At The Christ Hospital Health Network, we understand that a lung cancer diagnosis may cause anxiety and a level of uncertainty. That’s why our skilled cancer experts are committed to helping you understand the complexities of your diagnosis and the treatment options available to you, while providing you with the support and resources that you need to make the right decisions for your care.
We fight lung cancer with everything we've got—from screening and diagnosis through treatment and recovery, you'll work closely with an integrated team of cancer specialists, including our knowledgeable lung cancer nurse navigator. Our network of doctors includes some of the region's top primary care physicians, radiologists, pulmonologists, medical oncologists, thoracic surgeons and radiation oncologists.
Our extensive lung cancer program includes:
Screening tests, including low-dose CT scans, covered by most insurance plans for qualifying patients
A multidisciplinary team of experts working together to personalize and optimize treatments for each patient
Leading-edge treatments, including the “Edge” radiosurgery, a powerful new alternative to traditional surgery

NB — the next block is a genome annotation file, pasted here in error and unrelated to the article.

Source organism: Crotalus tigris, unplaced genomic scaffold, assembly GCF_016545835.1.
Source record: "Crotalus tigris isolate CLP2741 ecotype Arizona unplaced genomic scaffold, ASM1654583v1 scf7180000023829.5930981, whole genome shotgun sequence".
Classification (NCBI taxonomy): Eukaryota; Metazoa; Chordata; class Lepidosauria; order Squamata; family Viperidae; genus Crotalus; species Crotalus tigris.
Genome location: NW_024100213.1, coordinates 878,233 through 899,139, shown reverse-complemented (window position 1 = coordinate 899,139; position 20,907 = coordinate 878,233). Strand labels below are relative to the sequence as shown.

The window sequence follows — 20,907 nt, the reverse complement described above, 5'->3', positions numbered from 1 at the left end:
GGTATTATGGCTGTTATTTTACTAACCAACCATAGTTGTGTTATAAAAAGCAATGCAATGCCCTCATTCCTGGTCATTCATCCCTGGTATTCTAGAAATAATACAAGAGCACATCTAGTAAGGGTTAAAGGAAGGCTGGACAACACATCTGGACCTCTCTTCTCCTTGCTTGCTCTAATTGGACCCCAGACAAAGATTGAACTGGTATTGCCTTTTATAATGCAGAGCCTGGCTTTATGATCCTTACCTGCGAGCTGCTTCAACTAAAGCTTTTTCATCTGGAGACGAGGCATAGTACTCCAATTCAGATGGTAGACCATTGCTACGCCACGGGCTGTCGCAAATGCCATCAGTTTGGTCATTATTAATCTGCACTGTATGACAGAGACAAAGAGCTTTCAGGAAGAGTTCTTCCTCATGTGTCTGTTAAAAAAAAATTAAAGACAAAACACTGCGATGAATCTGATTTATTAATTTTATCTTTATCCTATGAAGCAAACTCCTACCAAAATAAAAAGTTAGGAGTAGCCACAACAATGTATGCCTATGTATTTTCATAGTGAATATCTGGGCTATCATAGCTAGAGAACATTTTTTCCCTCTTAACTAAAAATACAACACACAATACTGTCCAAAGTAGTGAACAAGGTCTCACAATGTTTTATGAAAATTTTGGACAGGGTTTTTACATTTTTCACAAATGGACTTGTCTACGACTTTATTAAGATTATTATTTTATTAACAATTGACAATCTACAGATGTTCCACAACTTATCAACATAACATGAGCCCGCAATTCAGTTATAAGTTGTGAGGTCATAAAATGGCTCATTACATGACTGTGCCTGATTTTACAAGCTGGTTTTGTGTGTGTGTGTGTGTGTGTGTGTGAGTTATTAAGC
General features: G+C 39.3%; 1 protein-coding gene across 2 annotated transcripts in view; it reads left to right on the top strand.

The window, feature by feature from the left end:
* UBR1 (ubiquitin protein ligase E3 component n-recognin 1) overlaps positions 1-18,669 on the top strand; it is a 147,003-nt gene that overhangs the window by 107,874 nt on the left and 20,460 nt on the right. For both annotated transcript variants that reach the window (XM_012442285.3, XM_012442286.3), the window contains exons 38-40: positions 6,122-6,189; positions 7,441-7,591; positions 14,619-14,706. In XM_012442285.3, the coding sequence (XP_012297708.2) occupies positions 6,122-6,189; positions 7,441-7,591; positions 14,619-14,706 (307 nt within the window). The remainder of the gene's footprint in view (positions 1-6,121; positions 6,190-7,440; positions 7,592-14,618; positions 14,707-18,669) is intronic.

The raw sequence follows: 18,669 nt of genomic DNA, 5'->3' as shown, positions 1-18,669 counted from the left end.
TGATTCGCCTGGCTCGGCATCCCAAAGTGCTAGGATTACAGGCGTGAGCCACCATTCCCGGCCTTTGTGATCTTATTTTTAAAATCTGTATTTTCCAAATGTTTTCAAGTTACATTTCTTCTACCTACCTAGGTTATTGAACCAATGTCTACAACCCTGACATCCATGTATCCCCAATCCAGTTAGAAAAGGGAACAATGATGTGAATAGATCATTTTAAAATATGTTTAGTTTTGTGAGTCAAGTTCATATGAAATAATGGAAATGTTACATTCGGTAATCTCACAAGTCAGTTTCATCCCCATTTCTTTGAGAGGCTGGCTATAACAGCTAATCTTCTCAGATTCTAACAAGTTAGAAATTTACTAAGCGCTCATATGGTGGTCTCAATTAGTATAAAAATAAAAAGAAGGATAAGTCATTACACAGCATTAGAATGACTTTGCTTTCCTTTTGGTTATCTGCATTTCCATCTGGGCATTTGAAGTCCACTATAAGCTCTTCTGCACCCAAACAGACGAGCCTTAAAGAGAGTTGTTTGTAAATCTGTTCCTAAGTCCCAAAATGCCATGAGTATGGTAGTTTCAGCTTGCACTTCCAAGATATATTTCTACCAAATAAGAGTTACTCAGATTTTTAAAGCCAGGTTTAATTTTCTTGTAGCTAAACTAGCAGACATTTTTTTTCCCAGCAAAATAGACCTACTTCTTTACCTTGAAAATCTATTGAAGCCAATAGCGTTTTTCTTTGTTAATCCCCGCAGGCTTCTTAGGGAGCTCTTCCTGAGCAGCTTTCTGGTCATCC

A lung nodule clinic for early detection and management of nodules identified from other, unrelated tests
Sophisticated diagnostic tools such as navigational bronchoscopy
Survivorship services, including care plans and other resources for patients who have completed treatment
Clinical trials to test groundbreaking treatments for lung cancer
Support resources and tools to help you quit smoking.
If you have any questions about our program, contact our lung nurse navigator, Tina DeStefanis-Griffiths MSN, RN, OCN, at 513-585-0690 or by email.
About lung cancer
Lung cancer is a type of cancer that starts in one or both lungs. If left untreated, it can spread to other parts of the body including the lymph nodes, brain and bones.
There are two main types of lung cancer:
Non-small cell lung cancer is the most common kind of lung cancer. The term "non-small cell" describes several similar kinds of lung cancer. These include adenocarcinoma, squamous cell carcinoma and large cell carcinoma.
Small cell lung cancer makes up about 15-20 percent of lung cancer cases. Almost everyone who gets small cell lung cancer has a history of smoking cigarettes.